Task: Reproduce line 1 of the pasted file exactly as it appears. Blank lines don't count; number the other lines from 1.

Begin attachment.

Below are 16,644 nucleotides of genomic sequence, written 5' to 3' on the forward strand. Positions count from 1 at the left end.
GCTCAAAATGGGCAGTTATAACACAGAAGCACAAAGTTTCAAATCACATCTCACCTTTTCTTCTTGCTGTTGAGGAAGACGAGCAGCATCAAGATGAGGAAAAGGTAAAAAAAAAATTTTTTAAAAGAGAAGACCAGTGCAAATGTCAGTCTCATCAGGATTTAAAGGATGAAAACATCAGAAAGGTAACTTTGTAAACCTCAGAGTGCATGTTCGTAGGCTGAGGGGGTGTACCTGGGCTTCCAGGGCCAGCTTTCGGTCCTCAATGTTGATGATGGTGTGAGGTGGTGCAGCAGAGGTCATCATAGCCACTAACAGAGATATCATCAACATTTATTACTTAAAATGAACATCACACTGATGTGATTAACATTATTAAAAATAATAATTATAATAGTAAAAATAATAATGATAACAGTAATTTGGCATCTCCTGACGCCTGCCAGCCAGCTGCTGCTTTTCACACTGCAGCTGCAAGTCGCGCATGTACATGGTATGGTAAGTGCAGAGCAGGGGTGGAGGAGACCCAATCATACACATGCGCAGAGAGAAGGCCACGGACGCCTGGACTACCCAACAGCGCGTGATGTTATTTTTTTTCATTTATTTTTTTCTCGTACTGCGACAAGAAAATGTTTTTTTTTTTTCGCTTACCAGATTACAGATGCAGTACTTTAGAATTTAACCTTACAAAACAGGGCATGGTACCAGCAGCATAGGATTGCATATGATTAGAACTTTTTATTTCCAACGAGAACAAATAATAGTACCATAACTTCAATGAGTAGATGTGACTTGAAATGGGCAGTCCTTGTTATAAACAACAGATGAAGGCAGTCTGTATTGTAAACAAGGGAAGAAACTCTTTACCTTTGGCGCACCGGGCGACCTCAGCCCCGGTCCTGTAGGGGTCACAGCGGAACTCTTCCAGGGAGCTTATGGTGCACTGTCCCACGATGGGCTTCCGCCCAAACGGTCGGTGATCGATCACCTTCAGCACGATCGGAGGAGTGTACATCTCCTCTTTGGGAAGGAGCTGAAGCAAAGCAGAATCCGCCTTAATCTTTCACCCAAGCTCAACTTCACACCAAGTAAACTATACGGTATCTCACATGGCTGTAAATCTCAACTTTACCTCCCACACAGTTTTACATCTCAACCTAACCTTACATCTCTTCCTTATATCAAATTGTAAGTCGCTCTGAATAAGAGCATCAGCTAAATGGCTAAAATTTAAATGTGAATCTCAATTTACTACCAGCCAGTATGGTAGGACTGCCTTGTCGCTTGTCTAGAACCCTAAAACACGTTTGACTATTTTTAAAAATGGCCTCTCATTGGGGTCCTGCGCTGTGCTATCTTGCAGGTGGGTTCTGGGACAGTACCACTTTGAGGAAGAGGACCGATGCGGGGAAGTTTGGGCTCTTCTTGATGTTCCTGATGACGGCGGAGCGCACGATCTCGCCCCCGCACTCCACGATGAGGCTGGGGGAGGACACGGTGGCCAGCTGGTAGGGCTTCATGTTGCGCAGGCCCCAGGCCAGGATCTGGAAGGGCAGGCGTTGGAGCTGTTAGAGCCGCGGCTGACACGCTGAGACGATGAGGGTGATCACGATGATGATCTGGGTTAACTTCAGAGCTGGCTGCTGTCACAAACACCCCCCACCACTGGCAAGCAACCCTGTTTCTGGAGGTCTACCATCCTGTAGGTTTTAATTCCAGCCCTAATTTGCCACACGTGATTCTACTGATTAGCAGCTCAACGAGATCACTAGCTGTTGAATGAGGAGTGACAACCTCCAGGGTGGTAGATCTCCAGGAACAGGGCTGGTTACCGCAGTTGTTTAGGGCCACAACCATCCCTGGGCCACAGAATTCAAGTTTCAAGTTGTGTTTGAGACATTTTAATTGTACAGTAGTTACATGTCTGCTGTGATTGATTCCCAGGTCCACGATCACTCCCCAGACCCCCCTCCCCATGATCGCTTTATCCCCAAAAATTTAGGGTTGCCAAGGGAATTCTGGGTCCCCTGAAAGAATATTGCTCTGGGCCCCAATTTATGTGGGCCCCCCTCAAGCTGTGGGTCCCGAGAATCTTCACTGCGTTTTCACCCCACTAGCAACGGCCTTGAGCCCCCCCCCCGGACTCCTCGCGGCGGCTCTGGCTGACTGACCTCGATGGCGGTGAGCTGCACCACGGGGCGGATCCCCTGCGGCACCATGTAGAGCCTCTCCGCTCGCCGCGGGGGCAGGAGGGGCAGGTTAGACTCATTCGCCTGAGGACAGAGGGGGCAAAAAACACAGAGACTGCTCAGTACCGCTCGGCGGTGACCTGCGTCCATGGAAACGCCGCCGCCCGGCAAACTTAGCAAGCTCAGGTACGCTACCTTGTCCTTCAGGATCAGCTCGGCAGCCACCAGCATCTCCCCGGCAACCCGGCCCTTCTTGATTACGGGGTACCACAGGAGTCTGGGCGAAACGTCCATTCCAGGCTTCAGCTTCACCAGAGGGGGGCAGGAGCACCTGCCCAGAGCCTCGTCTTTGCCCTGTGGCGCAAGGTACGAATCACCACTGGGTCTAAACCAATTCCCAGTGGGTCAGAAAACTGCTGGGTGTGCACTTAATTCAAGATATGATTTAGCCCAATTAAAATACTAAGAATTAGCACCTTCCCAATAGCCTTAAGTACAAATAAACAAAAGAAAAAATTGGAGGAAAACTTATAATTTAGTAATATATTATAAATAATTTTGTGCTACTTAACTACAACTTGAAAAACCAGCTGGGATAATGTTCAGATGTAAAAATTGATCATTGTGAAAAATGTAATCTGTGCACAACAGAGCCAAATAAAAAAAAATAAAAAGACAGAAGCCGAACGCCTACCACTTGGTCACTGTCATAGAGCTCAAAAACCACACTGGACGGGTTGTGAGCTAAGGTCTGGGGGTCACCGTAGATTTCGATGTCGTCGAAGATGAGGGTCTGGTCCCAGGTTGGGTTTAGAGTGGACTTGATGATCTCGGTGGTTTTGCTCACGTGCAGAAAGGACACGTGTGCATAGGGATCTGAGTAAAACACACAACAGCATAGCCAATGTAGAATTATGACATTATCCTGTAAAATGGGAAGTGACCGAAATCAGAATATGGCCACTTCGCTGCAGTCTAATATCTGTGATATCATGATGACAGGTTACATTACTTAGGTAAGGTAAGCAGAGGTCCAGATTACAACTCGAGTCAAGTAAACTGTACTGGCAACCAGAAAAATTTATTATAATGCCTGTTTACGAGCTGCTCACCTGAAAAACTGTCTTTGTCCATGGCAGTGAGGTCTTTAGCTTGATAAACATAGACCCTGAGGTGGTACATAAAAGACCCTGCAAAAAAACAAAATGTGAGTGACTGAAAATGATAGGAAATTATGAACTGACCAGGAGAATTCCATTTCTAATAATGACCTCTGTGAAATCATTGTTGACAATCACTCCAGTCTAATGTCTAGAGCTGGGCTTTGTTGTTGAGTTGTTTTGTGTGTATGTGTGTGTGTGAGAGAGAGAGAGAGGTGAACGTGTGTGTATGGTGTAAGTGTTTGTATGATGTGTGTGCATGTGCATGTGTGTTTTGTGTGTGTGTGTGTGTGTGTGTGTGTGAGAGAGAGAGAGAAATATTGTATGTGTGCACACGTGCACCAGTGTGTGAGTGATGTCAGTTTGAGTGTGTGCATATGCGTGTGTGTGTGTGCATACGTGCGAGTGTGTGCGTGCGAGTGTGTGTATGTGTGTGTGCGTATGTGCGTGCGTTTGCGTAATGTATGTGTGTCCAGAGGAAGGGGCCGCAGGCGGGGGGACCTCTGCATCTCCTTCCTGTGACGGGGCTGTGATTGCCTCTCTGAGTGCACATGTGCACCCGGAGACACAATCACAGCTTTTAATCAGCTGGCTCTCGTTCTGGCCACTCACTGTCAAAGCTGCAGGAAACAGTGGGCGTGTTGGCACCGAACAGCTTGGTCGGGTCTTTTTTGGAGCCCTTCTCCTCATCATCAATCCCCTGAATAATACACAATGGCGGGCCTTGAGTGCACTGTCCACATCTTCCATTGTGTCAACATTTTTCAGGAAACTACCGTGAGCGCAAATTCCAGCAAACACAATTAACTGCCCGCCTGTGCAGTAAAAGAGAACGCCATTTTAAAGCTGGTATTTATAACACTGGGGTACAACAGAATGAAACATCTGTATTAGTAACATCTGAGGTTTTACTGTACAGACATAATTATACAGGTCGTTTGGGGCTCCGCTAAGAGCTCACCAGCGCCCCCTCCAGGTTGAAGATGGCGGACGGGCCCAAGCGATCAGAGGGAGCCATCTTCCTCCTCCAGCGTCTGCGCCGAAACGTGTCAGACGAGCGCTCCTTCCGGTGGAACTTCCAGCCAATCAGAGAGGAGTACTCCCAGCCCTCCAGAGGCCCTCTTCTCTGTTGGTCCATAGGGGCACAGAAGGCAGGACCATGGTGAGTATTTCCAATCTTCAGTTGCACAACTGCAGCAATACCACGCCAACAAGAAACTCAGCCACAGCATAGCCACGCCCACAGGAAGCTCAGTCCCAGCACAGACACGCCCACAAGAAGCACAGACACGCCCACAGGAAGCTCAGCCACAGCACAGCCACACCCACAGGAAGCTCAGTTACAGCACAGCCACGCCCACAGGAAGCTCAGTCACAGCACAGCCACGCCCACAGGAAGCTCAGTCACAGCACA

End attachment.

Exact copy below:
Below are 16,644 nucleotides of genomic sequence, written 5' to 3' on the forward strand. Positions count from 1 at the left end.